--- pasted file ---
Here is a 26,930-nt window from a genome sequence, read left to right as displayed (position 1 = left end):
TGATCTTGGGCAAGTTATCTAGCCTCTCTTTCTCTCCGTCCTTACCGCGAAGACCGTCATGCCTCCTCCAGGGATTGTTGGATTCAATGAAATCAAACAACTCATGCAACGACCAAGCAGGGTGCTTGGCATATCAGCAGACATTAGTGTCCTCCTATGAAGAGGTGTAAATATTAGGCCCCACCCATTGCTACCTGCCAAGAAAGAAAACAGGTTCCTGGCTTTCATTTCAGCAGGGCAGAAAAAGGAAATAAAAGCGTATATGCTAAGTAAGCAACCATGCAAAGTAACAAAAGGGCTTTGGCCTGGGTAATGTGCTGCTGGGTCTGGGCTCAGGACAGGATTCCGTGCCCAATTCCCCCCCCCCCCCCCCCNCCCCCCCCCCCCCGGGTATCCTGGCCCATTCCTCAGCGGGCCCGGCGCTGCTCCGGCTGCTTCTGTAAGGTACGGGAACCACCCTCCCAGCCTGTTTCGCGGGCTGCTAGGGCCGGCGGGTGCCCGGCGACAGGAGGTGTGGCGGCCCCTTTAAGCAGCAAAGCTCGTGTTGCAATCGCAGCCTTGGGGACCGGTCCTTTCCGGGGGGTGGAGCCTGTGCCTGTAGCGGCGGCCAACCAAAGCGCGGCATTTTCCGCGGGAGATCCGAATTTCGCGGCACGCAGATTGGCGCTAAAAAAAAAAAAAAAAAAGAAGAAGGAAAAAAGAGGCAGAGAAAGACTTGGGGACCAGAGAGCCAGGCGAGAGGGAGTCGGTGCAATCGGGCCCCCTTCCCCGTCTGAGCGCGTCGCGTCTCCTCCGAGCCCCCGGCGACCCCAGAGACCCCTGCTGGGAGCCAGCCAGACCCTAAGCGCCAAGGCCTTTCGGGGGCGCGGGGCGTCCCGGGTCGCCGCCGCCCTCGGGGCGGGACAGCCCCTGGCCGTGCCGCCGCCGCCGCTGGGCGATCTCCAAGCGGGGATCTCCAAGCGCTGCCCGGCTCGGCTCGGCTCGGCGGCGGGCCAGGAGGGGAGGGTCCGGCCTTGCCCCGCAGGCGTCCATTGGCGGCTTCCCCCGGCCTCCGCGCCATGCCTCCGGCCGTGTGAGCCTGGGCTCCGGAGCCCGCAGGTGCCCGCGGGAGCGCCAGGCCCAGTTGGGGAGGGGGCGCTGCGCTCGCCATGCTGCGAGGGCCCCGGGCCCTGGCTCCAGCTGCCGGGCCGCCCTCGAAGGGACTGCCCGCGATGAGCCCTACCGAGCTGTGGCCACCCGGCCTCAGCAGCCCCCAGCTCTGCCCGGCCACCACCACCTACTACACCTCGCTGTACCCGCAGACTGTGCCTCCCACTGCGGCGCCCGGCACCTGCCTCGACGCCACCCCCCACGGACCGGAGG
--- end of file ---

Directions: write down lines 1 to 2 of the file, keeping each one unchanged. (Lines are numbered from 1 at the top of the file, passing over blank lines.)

Here is a 26,930-nt window from a genome sequence, read left to right as displayed (position 1 = left end):
TGATCTTGGGCAAGTTATCTAGCCTCTCTTTCTCTCCGTCCTTACCGCGAAGACCGTCATGCCTCCTCCAGGGATTGTTGGATTCAATGAAATCAAACAACTCATGCAACGACCAAGCAGGGTGCTTGGCATATCAGCAGACATTAGTGTCCTCCTATGAAGAGGTGTAAATATTAGGCCCCACCCATTGCTACCTGCCAAGAAAGAAAACAGGTTCCTGGCTTTCATTTCAGCAGGGCAGAAAAAGGAAATAAAAGCGTATATGCTAAGTAAGCAACCATGCAAAGTAACAAAAGGGCTTTGGCCTGGGTAATGTGCTGCTGGGTCTGGGCTCAGGACAGGATTCCGTGCCCAATTCCCCCCCCCCCCCCCCCNCCCCCCCCCCCCCGGGTATCCTGGCCCATTCCTCAGCGGGCCCGGCGCTGCTCCGGCTGCTTCTGTAAGGTACGGGAACCACCCTCCCAGCCTGTTTCGCGGGCTGCTAGGGCCGGCGGGTGCCCGGCGACAGGAGGTGTGGCGGCCCCTTTAAGCAGCAAAGCTCGTGTTGCAATCGCAGCCTTGGGGACCGGTCCTTTCCGGGGGGTGGAGCCTGTGCCTGTAGCGGCGGCCAACCAAAGCGCGGCATTTTCCGCGGGAGATCCGAATTTCGCGGCACGCAGATTGGCGCTAAAAAAAAAAAAAAAAAAGAAGAAGGAAAAAAGAGGCAGAGAAAGACTTGGGGACCAGAGAGCCAGGCGAGAGGGAGTCGGTGCAATCGGGCCCCCTTCCCCGTCTGAGCGCGTCGCGTCTCCTCCGAGCCCCCGGCGACCCCAGAGACCCCTGCTGGGAGCCAGCCAGACCCTAAGCGCCAAGGCCTTTCGGGGGCGCGGGGCGTCCCGGGTCGCCGCCGCCCTCGGGGCGGGACAGCCCCTGGCCGTGCCGCCGCCGCCGCTGGGCGATCTCCAAGCGGGGATCTCCAAGCGCTGCCCGGCTCGGCTCGGCTCGGCGGCGGGCCAGGAGGGGAGGGTCCGGCCTTGCCCCGCAGGCGTCCATTGGCGGCTTCCCCCGGCCTCCGCGCCATGCCTCCGGCCGTGTGAGCCTGGGCTCCGGAGCCCGCAGGTGCCCGCGGGAGCGCCAGGCCCAGTTGGGGAGGGGGCGCTGCGCTCGCCATGCTGCGAGGGCCCCGGGCCCTGGCTCCAGCTGCCGGGCCGCCCTCGAAGGGACTGCCCGCGATGAGCCCTACCGAGCTGTGGCCACCCGGCCTCAGCAGCCCCCAGCTCTGCCCGGCCACCACCACCTACTACACCTCGCTGTACCCGCAGACTGTGCCTCCCACTGCGGCGCCCGGCACCTGCCTCGACGCCACCCCCCACGGACCGGAGG